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Random, slightly mind-blowing factoid of the day

Sep 21, 2010, 5:39 PM EDT

Adam Morris of Lonestarball just tweeted something that made my mind reel for a few seconds:

No starting pitcher who debuted in the majors after 1967 has been elected to the Hall of Fame.

Nolan Ryan’s first game was in 1966. Since then the only arguable exception is Dennis Eckersley, but he obviously wasn’t inducted on the strength of his starting pitching.

This speaks mostly to a period of good-but-not-great pitchers who came up after the Tom Seaver/Phil Niekro/Nolan Ryan/Don Sutton crowd.  Guys like Jack Morris. Dave Stieb. Dennis Martinez.  An untold number of guys who were drafted and began their development in the early 70s environment in which 275 innings was the expectation, not grounds for a union grievance.  How many Hall of Fame arms were blown up during that time?

Whatever the cause, it will end soon. Bert Blyleven should be in by now and we shouldn’t even be talking about this, but he may very well make it next year. We’re a couple years away from Maddux, Glavine, Randy Johnson and the giant clusterf— that will be Roger Clemens’ eligibility period.

Between Ryan and those guys, though: no one, and that’s interesting if for no other reason than it made me think of why it was the case in the first place.

  1. JBerardi - Sep 21, 2010 at 5:53 PM

    With 300 victories no longer a useful standard, the voters are lost.

  2. RichardInBigD - Sep 21, 2010 at 6:04 PM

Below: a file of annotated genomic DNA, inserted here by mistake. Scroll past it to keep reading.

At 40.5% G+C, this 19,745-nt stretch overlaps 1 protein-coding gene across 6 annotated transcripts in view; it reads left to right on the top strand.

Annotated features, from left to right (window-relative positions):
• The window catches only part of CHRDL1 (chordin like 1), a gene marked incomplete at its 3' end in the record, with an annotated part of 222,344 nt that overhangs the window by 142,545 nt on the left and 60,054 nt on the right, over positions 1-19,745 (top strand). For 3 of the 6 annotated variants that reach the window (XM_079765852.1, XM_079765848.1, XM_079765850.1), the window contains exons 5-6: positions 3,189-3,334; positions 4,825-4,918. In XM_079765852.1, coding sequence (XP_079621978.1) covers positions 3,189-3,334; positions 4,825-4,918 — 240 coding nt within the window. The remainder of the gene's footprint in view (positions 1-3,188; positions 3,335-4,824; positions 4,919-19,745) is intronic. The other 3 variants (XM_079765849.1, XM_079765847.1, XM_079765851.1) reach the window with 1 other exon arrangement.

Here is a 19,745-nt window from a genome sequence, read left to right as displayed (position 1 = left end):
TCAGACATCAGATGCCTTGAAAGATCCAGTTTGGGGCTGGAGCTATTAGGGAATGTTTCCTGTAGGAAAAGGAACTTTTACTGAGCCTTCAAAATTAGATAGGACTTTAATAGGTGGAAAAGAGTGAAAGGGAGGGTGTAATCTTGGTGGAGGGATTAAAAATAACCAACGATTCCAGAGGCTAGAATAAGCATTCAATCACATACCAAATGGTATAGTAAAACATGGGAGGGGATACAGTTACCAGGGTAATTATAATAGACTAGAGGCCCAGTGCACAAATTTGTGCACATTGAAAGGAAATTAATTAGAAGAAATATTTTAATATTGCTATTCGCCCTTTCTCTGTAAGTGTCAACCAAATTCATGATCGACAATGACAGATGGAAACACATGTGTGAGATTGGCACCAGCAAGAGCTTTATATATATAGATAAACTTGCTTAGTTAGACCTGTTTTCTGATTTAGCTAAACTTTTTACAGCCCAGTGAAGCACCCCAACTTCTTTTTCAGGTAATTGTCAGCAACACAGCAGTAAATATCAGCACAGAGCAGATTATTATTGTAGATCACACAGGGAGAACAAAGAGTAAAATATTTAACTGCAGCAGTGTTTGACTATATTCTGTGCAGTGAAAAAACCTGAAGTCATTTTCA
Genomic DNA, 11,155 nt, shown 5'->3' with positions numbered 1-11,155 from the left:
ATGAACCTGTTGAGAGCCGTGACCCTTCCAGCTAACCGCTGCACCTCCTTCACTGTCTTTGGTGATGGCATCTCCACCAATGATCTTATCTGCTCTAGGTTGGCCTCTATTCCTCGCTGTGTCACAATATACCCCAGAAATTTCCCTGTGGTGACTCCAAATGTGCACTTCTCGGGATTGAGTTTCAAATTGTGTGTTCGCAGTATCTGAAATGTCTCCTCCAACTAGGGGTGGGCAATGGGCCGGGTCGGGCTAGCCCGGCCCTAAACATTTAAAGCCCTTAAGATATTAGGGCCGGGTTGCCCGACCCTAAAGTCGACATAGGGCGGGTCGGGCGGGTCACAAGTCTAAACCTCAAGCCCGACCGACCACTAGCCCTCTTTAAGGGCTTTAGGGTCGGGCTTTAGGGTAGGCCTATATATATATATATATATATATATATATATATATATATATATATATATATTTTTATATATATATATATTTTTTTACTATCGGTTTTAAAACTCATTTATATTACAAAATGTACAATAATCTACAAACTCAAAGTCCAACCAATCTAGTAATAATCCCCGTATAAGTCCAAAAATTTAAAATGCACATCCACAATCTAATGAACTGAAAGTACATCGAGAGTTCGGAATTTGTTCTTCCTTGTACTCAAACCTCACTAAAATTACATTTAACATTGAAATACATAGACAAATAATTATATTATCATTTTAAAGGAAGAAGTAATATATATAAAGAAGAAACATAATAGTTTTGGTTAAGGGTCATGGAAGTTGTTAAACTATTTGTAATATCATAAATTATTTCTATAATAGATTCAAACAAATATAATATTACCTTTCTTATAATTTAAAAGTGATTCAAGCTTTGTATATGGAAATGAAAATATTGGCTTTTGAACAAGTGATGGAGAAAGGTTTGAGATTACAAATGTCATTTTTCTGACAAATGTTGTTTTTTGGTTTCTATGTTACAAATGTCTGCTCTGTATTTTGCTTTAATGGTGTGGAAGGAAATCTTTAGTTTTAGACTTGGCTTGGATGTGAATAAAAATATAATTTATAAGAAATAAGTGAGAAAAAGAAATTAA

With steroids blowing up ERA’s, even with a formidable number of wins, the “live ball, juiced hitter” era made a lot of guys look not quite as great as they were…

  3. Aarcraft - Sep 21, 2010 at 6:33 PM

    I’m not sure I get your point. These pitchers, debuting between 1967 through the early 80’s, were not pitching in the “steroid era.” In fact, it was the next wave of Clemens, Maddux, Glavine, Smoltz Martinez, Johnson, etc. (who likely will get inducted) that pitched the bulk of their careers during that era.

  4. Aarcraft - Sep 21, 2010 at 6:45 PM

    I’m not sure I get your point. These pitchers, debuting between 1967 through the early 80’s, were not pitching in the “steroid era.” In fact, it was the next wave of Clemens, Maddux, Glavine, Smoltz Martinez, Johnson, etc. (who likely will get inducted) that pitched the bulk of their careers during that era.

  5. carbon14 - Sep 22, 2010 at 1:58 PM

    Just on a first glance, I see Rollie Fingers debut in 1968…

  6. carbon14 - Sep 22, 2010 at 2:00 PM

    sorry, don’t know why i missed the ‘starting’ part of that description…

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